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Yuki Nakamura1, Motoyuki Umekawa1, Yuki Shinya1, Hirotaka Hasegawa1, Masahiro Shin2, Atsuto Katano3, Aya Shinozaki-Ushiku4, Kenji Kondo5, Nobuhito Saito1
  1. Department of Neurosurgery, The University of Tokyo Hospital, Tokyo, Japan,
  2. Department of Neurosurgery, Teikyo University Hospital, Tokyo, Japan,
  3. Department of Radiology, The University of Tokyo Hospital, Tokyo, Japan,
  4. Department of Pathology, The University of Tokyo Hospital, Tokyo, Japan,
  5. Department of Otorhinolaryngology, The University of Tokyo Hospital, Tokyo, Japan.

Correspondence Address:
Motoyuki Umekawa, Department of Neurosurgery, The University of Tokyo Hospital, Tokyo, Japan.

DOI:10.25259/SNI_675_2022

Copyright: © 2022 Surgical Neurology International This is an open-access article distributed under the terms of the Creative Commons Attribution-Non Commercial-Share Alike 4.0 License, which allows others to remix, transform, and build upon the work non-commercially, as long as the author is credited and the new creations are licensed under the identical terms.

How to cite this article: Yuki Nakamura1, Motoyuki Umekawa1, Yuki Shinya1, Hirotaka Hasegawa1, Masahiro Shin2, Atsuto Katano3, Aya Shinozaki-Ushiku4, Kenji Kondo5, Nobuhito Saito1. Stereotactic radiosurgery for skull base adenoid cystic carcinoma: A report of two cases. 04-Nov-2022;13:509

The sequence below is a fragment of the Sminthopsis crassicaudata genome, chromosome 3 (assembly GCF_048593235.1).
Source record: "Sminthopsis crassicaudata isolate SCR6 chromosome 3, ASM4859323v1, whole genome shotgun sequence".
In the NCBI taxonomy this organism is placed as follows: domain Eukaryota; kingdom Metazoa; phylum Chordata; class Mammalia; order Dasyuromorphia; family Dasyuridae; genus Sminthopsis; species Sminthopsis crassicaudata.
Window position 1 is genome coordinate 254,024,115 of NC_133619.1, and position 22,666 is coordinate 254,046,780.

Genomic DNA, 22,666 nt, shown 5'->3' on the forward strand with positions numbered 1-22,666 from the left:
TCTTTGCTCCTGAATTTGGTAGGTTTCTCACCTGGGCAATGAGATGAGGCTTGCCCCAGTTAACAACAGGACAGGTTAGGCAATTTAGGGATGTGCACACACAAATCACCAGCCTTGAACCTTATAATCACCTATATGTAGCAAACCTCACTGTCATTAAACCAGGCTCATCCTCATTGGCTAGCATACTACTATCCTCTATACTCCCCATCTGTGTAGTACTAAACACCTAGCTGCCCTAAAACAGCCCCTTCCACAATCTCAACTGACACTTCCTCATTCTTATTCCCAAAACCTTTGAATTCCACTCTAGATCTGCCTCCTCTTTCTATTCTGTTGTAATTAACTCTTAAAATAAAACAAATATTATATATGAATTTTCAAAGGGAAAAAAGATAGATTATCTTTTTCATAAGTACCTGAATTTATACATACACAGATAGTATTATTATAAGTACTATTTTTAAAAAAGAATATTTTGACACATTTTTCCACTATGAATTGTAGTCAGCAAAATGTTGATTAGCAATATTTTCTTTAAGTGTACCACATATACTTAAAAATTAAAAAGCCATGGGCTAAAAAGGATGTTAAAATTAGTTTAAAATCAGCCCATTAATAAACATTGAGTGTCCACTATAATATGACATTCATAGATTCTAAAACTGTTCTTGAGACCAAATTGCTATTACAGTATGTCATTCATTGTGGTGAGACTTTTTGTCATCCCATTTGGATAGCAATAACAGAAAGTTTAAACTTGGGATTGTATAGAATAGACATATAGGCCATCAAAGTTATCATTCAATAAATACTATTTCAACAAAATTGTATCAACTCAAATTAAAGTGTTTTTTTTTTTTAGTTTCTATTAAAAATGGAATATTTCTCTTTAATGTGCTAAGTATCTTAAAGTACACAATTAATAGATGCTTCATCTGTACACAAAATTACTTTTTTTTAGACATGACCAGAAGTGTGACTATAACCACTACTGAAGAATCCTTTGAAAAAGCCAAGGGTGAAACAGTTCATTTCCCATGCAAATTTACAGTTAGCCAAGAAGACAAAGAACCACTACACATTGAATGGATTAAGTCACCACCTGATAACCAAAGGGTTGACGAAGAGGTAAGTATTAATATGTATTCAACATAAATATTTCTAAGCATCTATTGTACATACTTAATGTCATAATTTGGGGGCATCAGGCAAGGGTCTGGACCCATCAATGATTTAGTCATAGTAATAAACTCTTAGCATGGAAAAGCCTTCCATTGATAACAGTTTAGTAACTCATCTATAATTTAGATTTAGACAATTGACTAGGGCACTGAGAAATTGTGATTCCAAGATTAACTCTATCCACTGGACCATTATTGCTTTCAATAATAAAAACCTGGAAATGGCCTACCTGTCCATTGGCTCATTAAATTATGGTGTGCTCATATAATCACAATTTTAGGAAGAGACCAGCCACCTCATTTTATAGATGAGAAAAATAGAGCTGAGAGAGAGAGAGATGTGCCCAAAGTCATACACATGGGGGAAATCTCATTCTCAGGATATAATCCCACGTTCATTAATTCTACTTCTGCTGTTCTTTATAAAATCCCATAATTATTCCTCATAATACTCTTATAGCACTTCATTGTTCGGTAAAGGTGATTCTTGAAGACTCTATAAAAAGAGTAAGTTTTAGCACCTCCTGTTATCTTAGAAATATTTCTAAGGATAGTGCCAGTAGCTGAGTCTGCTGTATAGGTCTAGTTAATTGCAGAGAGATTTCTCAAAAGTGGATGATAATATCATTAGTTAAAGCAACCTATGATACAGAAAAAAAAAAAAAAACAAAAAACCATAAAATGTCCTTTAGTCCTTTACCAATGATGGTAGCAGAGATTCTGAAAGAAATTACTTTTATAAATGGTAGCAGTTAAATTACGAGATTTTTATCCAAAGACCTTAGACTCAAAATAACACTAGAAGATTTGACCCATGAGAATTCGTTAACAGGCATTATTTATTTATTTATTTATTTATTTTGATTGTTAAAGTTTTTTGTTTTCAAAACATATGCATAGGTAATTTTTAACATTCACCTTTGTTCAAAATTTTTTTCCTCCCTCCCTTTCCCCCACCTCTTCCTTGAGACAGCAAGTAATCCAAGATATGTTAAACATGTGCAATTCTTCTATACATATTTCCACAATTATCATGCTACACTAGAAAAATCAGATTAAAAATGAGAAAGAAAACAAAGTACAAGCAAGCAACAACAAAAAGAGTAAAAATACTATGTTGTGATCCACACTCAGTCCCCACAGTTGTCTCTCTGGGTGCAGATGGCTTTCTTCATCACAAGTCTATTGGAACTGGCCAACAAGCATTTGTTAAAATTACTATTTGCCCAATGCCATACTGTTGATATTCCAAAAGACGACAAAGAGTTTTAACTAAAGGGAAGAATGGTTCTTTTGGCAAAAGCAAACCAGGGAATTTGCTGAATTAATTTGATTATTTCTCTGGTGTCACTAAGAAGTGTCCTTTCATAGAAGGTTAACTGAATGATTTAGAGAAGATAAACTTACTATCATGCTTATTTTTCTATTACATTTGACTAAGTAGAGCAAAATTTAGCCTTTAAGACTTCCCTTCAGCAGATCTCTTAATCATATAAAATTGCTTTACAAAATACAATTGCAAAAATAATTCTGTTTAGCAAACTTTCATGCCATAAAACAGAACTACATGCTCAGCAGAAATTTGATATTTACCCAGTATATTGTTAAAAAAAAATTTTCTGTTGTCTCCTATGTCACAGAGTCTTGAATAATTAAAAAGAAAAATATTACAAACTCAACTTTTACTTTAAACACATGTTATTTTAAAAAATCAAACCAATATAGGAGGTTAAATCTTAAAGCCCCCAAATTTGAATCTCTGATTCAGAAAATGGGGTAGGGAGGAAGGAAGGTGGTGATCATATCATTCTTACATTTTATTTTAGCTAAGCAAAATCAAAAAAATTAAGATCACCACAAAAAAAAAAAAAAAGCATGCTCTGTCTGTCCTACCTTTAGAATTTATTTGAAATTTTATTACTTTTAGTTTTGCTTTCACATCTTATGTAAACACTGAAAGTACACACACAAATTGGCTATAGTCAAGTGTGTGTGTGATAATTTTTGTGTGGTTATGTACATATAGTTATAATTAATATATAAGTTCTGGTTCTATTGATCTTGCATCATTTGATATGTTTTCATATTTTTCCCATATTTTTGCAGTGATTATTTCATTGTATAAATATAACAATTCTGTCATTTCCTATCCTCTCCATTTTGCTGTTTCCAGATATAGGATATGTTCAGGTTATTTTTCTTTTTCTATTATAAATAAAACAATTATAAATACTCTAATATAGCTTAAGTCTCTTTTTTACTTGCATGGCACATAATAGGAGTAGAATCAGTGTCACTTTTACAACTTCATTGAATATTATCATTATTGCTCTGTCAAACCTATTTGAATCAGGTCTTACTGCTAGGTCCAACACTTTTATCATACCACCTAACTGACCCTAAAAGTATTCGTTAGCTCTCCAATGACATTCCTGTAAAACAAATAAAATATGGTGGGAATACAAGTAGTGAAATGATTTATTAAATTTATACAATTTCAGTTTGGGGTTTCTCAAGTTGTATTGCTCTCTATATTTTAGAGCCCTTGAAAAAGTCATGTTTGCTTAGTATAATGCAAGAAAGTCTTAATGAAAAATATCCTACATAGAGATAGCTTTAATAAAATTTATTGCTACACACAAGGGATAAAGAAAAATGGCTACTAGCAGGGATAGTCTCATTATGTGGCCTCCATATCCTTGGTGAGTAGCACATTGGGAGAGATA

How to cite this URL: Yuki Nakamura1, Motoyuki Umekawa1, Yuki Shinya1, Hirotaka Hasegawa1, Masahiro Shin2, Atsuto Katano3, Aya Shinozaki-Ushiku4, Kenji Kondo5, Nobuhito Saito1. Stereotactic radiosurgery for skull base adenoid cystic carcinoma: A report of two cases. 04-Nov-2022;13:509. Available from: https://surgicalneurologyint.com/surgicalint-articles/11976/

Date of Submission
27-Jul-2022

Date of Acceptance
19-Oct-2022

Date of Web Publication
04-Nov-2022

Abstract

Background: Adenoid cystic carcinoma (ACC) is an uncommon salivary gland tumor with a relatively favorable prognosis. However, treating ACC is potentially challenging because radical resection is usually difficult once the skull base is involved due to the adjacent critical structures. Stereotactic radiosurgery (SRS) is a less invasive alternative for surgically recalcitrant lesions.